Down the street from where I live is a pizza place that also serves shakes. What is notable is that there are 18 flavors, and they allow the customer to combine shake flavors in any way the want. Every time I go in, I wonder how many possible shakes there are. I searched the combinatorics literature, and didn't find one equation that would answer this problem. So I needed to invent one.

My starting point was the “choose” function. This is for calculating total combinations without repetition. The formula is , where n is the number of objects from which you can choose and k is the number of objects to be chosen. If we were to calculated 18 choose (2), this would tell us how many two-flavor shakes can be made with 18 flavors. But we want to know how many combinations there are if you can choose between 1 and 18 of the eighteen flavors. So we need to add 18 choose functions.

At this point someone pointed out to me the “vanilla” isn't really a flavor, because it is just the ice cream with no flavor added. So I modified it to 17 elements, but choosing 0 is valid.

So we calculate and the answer is 131,072. Consider the implications. You could have a different shake every day for almost 359 years. Or 359 shakes a day for one year.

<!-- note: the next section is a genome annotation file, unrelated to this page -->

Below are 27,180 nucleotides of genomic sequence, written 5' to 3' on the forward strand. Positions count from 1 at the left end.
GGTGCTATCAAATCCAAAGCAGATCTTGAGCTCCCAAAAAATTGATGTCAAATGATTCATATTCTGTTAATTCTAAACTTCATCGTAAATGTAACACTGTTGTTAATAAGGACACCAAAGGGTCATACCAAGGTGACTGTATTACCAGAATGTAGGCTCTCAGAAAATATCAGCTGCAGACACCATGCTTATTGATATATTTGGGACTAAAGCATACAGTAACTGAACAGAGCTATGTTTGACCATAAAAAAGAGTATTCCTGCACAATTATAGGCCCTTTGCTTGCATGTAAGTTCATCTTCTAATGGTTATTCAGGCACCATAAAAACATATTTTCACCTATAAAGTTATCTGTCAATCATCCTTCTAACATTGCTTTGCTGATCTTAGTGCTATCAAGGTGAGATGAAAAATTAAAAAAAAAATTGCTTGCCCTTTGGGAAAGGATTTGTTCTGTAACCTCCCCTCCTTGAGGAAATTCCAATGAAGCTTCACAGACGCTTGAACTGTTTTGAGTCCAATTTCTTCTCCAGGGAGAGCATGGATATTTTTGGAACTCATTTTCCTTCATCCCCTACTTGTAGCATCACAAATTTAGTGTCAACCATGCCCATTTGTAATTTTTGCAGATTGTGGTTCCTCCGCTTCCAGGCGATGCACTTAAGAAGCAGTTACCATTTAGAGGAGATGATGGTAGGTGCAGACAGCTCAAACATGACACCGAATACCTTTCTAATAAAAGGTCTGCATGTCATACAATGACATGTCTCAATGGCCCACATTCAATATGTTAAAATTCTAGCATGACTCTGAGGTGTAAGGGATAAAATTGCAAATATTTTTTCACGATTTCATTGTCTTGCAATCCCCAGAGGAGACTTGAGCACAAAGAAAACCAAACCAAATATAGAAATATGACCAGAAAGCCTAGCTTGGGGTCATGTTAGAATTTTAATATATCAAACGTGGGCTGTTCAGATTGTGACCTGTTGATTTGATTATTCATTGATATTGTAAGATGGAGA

Something for the math-clever among you to consider: If we replace k in formula two with 18, the result doubles. Why is it that increasing the number of elements by one always doubles the result? (Also, does anyone know a better way to write formulas in blogger?)

## 1 comment:

It has been brought to my attention that 131,072 is 2^17. Which, upon reflection, makes perfect sense. We can think of each shake flavor as a bit that can be on or off. How many possible states are there? 2^17=131,072. So the number of possible shakes is always two, to the power of how many flavors there are. This is much simpler than the original formula I came up with, but somehow less satisfying.

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